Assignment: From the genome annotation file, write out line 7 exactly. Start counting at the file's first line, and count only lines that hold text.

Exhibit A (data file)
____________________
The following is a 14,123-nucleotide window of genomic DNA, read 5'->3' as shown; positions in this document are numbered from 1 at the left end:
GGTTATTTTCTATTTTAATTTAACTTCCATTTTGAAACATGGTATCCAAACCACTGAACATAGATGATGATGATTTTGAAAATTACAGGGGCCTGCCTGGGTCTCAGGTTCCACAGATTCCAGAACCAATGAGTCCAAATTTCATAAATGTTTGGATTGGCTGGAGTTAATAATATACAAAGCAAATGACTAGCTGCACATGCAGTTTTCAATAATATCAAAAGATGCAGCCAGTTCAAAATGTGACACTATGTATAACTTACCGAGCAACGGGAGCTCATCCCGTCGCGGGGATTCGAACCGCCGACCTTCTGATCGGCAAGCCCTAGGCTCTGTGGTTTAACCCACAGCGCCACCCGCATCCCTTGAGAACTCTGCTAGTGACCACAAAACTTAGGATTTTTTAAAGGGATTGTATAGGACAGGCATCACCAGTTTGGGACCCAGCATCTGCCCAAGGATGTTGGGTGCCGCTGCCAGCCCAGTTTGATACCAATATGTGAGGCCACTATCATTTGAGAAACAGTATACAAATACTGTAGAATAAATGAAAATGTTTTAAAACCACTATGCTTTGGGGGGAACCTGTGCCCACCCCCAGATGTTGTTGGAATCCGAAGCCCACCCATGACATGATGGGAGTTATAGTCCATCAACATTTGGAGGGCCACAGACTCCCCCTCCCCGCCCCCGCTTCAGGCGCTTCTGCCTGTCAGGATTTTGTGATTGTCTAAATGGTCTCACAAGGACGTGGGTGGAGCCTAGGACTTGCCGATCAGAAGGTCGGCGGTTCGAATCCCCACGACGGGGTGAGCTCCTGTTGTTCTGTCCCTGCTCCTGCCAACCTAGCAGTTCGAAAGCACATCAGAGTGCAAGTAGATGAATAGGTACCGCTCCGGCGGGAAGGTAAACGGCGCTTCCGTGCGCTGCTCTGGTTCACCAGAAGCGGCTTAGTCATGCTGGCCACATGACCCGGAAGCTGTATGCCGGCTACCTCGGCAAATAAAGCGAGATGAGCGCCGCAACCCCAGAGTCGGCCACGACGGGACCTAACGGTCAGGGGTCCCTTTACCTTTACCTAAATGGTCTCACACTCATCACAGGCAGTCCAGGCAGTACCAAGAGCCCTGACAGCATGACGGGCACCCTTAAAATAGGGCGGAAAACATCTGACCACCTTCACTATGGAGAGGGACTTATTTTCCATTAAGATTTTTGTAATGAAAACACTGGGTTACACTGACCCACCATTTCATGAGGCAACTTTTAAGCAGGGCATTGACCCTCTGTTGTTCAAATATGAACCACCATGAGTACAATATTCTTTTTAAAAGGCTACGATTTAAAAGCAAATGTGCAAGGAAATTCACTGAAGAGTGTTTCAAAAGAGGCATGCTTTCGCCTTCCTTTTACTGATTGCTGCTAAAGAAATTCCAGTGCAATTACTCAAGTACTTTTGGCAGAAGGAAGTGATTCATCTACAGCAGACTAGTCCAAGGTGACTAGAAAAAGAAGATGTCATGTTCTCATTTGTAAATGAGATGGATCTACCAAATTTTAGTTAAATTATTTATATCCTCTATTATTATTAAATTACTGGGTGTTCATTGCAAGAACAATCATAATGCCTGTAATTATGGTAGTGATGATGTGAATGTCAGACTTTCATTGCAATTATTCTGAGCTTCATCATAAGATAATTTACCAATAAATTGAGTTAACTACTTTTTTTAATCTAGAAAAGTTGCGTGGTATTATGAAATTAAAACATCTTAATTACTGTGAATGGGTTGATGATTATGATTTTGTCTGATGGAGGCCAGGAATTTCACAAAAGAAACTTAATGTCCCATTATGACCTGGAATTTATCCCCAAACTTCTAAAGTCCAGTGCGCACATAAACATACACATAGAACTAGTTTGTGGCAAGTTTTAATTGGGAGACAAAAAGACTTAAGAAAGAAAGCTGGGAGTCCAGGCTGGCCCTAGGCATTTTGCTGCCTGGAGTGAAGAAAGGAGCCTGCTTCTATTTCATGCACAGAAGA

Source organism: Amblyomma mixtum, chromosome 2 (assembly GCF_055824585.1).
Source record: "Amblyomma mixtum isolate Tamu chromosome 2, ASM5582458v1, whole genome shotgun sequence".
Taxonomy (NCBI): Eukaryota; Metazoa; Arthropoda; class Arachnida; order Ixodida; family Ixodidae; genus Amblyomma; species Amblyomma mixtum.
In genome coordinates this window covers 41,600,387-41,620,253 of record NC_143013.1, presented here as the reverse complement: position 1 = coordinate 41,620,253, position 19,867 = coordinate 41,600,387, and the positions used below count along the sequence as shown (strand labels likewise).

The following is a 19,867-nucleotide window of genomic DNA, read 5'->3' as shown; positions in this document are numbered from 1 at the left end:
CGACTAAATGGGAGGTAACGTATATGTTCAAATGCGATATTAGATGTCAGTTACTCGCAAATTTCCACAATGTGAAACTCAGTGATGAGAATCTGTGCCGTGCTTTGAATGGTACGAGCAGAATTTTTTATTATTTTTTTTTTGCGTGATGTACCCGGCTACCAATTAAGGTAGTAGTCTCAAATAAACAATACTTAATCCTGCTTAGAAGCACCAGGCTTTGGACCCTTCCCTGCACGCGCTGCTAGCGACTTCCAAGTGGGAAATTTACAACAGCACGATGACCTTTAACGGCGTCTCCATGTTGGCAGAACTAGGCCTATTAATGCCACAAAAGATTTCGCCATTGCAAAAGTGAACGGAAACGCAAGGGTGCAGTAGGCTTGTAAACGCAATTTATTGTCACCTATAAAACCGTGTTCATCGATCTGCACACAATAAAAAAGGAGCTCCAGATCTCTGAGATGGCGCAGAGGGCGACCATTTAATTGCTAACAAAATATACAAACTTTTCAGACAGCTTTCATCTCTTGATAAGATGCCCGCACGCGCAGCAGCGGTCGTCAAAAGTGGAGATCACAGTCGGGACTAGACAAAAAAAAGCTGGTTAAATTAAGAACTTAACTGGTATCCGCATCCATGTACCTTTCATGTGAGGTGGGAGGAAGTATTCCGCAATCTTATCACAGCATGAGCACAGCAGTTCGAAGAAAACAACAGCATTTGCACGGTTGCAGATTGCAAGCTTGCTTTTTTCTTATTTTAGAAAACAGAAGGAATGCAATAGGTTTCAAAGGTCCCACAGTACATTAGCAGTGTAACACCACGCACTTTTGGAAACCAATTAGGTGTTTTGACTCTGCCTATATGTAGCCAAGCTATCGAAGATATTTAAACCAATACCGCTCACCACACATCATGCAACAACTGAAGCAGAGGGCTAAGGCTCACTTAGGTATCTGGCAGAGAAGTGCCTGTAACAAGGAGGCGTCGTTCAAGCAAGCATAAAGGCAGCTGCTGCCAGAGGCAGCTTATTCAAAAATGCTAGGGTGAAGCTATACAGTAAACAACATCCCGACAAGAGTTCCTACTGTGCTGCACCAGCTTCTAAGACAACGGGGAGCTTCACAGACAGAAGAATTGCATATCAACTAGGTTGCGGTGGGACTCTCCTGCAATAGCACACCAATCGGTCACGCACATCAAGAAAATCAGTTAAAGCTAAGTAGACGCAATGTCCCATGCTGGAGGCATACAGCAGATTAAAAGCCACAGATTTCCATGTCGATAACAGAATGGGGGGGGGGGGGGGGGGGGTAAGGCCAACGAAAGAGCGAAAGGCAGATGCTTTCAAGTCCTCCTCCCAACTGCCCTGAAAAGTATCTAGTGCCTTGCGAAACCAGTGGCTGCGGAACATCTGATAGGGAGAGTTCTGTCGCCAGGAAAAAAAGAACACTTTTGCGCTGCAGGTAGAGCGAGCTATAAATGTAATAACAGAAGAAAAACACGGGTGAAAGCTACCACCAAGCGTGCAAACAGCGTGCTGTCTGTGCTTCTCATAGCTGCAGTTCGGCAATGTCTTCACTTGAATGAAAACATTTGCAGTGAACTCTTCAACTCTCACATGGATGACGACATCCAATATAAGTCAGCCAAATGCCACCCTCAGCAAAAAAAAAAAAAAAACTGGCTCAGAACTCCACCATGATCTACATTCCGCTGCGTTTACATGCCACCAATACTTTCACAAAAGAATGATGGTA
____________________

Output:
The following is a 19,867-nucleotide window of genomic DNA, read 5'->3' as shown; positions in this document are numbered from 1 at the left end: